ON May 31, we'll be asked to vote on the new European Fiscal Compact Treaty.
The title is a mouthful, but when all the jargon is left to one side, the treaty is really quite simple.
In plain language, it asks countries to live within their means. In other words, we can't spend more on schools, hospitals and services than we take in from taxes. This isn't rocket science: every person living on a budget knows that you can't spend what you don't have. This year, we've borrowed €10bn just to run the country.
We can't keep doing this. When you look at the financial mess countries such as Ireland, Greece, Portugal, Italy and Spain are in, strict spending rules are obviously vital.
As well as asking us to budget responsibly, the treaty also provides a new EU rescue fund, the €700bn European Stability Mechanism (ESM).
But if we don't sign the treaty, we're not eligible for the fund. We can't afford to ignore this kind of insurance policy. It offers reassurance to companies like Eli Lilly, Microsoft, Paypal, Sky, HP and Apple, who have all recently invested here.
They do this because we are a safe bet, and because we are at the heart of Europe.
Despite what some people claim, a No vote won't stop the treaty from happening. For it to take effect, only 12 out of the 17 eurozone countries need to sign up.
Most of them have already done that: this train is leaving whether we're on it or not. If we vote No, we will still be members of the euro. But let's not pretend that a No vote won't make a difference in the way other EU countries look at us.
Do we really want to risk leaving ourselves vulnerable and isolated? Don't believe the fairytale that voting No will end austerity. A No vote doesn't affect our deal with the Troika.
That deal means we're fully funded until 2015, but it also means we still have to reduce our deficit to under 3pc of GDP by then.
If we vote No, we will have no access to the ESM. Why would we deliberately cut off guaranteed access to these funds, at a lower interest rate than we are likely to find elsewhere?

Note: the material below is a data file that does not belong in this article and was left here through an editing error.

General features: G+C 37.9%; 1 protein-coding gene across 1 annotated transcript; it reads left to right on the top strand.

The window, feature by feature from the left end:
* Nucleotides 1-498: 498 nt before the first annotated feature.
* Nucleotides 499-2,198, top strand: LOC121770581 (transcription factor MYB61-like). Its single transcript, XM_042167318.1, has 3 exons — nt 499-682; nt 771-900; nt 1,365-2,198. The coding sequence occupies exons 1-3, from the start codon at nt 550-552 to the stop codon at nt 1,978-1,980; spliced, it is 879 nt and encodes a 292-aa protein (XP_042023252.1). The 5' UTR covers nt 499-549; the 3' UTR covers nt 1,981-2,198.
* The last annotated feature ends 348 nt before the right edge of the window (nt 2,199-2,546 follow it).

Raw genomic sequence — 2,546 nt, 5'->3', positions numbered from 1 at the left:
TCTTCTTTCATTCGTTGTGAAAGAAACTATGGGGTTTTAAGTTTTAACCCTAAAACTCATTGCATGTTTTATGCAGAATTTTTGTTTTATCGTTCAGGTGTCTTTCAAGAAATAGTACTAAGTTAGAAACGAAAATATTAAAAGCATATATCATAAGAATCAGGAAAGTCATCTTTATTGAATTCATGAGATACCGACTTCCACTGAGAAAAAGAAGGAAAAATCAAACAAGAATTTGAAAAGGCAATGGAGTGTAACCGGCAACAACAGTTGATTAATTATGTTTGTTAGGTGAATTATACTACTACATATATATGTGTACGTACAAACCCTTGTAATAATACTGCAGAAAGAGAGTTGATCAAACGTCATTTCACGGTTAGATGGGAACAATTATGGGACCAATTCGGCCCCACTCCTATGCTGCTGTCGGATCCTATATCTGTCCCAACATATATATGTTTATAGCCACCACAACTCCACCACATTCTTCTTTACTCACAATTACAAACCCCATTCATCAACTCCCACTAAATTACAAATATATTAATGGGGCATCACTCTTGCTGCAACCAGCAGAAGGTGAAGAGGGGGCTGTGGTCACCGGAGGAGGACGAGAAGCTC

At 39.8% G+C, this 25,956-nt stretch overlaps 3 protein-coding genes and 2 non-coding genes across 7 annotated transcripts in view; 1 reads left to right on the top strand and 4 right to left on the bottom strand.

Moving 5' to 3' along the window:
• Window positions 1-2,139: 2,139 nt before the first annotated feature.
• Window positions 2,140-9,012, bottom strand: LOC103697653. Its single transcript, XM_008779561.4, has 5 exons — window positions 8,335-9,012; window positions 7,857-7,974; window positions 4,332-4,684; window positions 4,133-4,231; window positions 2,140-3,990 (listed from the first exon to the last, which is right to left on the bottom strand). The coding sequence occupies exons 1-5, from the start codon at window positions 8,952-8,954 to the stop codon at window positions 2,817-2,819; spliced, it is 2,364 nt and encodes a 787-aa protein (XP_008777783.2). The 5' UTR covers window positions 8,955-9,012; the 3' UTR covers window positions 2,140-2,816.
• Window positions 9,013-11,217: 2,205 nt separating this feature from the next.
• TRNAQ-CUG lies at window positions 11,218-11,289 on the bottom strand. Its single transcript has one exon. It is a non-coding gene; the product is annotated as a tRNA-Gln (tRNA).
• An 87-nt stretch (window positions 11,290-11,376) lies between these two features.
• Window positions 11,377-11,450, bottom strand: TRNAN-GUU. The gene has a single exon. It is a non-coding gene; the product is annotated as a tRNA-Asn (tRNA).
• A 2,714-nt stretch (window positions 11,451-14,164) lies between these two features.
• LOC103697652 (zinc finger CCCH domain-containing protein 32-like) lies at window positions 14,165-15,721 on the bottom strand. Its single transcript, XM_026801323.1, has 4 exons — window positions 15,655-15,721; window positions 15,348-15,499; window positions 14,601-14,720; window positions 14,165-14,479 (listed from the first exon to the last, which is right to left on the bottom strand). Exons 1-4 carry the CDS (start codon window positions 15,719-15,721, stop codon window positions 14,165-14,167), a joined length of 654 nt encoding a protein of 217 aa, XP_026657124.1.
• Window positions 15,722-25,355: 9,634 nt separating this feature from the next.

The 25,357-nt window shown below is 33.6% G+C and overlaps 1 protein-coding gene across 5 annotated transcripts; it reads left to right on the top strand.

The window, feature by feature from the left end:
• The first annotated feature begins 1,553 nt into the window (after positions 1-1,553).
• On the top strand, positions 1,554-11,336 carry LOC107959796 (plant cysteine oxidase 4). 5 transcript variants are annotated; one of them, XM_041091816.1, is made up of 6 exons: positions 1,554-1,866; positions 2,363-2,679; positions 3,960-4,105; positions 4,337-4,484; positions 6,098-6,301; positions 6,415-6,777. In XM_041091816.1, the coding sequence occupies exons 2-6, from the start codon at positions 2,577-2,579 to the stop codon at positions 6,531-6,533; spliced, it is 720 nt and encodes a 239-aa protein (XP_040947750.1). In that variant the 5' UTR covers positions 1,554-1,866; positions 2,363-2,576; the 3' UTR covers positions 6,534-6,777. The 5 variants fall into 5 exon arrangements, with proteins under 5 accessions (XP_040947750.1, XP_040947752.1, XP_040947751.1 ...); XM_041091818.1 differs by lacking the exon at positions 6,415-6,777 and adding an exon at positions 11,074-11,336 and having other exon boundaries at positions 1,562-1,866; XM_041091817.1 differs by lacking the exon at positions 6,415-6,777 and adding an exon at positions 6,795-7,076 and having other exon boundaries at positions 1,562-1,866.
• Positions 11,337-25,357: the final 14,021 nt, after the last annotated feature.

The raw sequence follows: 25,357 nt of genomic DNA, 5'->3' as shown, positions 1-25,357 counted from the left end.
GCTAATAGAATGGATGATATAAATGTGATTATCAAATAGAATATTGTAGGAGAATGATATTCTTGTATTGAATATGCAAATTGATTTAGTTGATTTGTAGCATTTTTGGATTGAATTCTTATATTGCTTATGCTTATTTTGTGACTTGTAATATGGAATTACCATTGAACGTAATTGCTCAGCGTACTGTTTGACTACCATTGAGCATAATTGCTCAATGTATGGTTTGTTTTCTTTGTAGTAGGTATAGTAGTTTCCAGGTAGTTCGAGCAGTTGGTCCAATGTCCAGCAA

What if the bond markets are still nervous about Ireland? What if rates go up?
I am not a risk-taker. I like to plan ahead. I like certainty. This treaty offers us a plan. The No vote offers only uncertainty.
If we vote Yes, the treaty will come into effect over a period of time. We won't have to balance our books overnight, as some of the No side are claiming. Some of the measures in the treaty can be done over 20 years.
Controlling our budget is in our interest. It will prevent political parties "buying" elections. Remember the 2002 and 2007 elections - and the budgets immediately before them? Because of those elections, Ireland is now facing the equivalent the huge credit card bill after a shopping splurge.
Some people claim the treaty will bring more "austerity". I have really come to hate that word; it's just a more dramatic way of saying we have to cut spending. Yes, we will.
But a No vote could mean we have to cut spending by a lot more - as no one can tell us where we find future funding.
The No side keeps talking about this Government's cuts. What they forget is that we've kept basic social welfare rates the same, restored the minimum wage to €8.65, exempted 320,000 more people from the universal social charge, and honoured the Croke Park agreement.
A No vote brings uncertainty, undermines confidence and makes companies question investing here. They'll ask if we're in the EU or not, if we're serious about solving our crisis or not? Have we learned from our mistakes or not?
As a teacher, I always advised students to read an exam question carefully. When they were finished I advised them to read it again - and then again.
On May 31, you'll be asked whether Ireland should adopt the Stability Treaty. The question is not: do you agree with septic tank charges?
If everyone makes sure they know the question they're being asked, we'll pass this test with flying colours.
Mary Mitchell O'Connor is a Fine Gael TD